Opioid Epidemic Continues To Worsen, Spike In Overdoses Nationwide

Simon Moss
March 8, 2018

According to a report published by the Center for Disease Control and Prevention, the nation's hospitalization rate directly linked to opioid misuse has risen about 30 percent, which is an alarming figure bar none. The Midwest saw the most dramatic increase - about 70 percent.

In 2017, ME saw 418 drug-related overdoses.

The latest data available to the CDC show that emergency room visits due to opioid overdoses increased by almost a third from July 2016 through to September 2017.

The CDC's most recent analysis is based on two sets of data - one that included 91 million emergency room visits across 45 states and the other 45 million emergency visits across 16 states. But preliminary numbers from CDC show drug overdose deaths in Oklahoma rose by 12 percent, to 844 people.

"The fast-moving opioid overdose epidemic continues and is accelerating".

"Opioid overdoses increased for men and women, all age groups, and all regions", said the report.

While there was no state-by-state breakdown of visits by the CDC, the Maine Hospital Association estimated that there were about 1,500 to 2,000 visits to Maine emergency departments for opioid overdoses in the year measured. Timely treatment with naloxone can reverse the effects of opioids.

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Jennifer Miller, a spokeswoman for the state Department of Health Services, said many suspected opioid overdoses in ERs don't become confirmed cases. "Research shows that people who have had at least one overdose are more likely to have another".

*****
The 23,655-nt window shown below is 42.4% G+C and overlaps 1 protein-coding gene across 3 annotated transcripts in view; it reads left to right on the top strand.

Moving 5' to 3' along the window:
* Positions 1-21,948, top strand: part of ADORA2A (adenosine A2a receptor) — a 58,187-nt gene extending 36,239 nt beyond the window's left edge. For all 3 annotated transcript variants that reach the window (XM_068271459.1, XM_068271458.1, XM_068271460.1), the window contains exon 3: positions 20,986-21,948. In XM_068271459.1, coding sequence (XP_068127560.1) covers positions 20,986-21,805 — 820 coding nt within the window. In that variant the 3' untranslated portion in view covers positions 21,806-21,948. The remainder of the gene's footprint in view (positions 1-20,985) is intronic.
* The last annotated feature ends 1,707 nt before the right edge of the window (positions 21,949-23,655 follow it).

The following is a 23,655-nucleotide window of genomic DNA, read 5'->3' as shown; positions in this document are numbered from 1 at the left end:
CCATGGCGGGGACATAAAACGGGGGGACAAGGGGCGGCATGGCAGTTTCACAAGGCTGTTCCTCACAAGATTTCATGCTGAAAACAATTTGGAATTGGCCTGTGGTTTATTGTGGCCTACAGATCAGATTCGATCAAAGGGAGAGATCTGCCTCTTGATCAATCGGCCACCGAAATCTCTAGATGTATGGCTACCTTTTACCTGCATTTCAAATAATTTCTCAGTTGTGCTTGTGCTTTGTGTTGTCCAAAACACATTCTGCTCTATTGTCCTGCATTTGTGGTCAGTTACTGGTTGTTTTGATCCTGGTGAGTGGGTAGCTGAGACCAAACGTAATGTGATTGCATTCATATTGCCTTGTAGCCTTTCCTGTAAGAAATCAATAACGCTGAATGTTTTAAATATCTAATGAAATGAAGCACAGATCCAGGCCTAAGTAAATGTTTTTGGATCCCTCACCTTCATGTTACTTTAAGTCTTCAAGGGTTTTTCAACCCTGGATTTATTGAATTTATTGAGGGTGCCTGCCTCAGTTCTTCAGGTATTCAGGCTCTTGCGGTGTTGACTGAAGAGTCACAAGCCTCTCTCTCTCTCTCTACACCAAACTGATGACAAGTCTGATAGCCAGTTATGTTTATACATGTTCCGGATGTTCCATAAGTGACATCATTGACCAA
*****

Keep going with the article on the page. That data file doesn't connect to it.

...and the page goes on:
The report calls on health departments to better inform its communities of these significant rates, as well as increase access to treatments and resources to overdose and addiction. "We are building the capacity for prevention and treatment to try to keep people out of the EDs", Harris said.

The findings in the report could help identify and track overdoses in a way that helps the development of responses from both the medical community and law enforcement agencies, Schuchat said.

Among the solutions is increasing access to medication-assisted treatment, which combines behavioral therapy with medication to reduce withdrawal symptoms, Shah said.

Schuchat further admits that "we think that the number of people addicted to opioids is relatively stable". "Closer coordination between public health and public safety can serve to address changes in the illicit opioid supply and use of illicit opioids, which affects overdose rates", she continued.

Dr. Stephen Hull, a pain specialist at Mercy Hospital, said that the article is the latest study of many to question whether opioids should be used for chronic pain.

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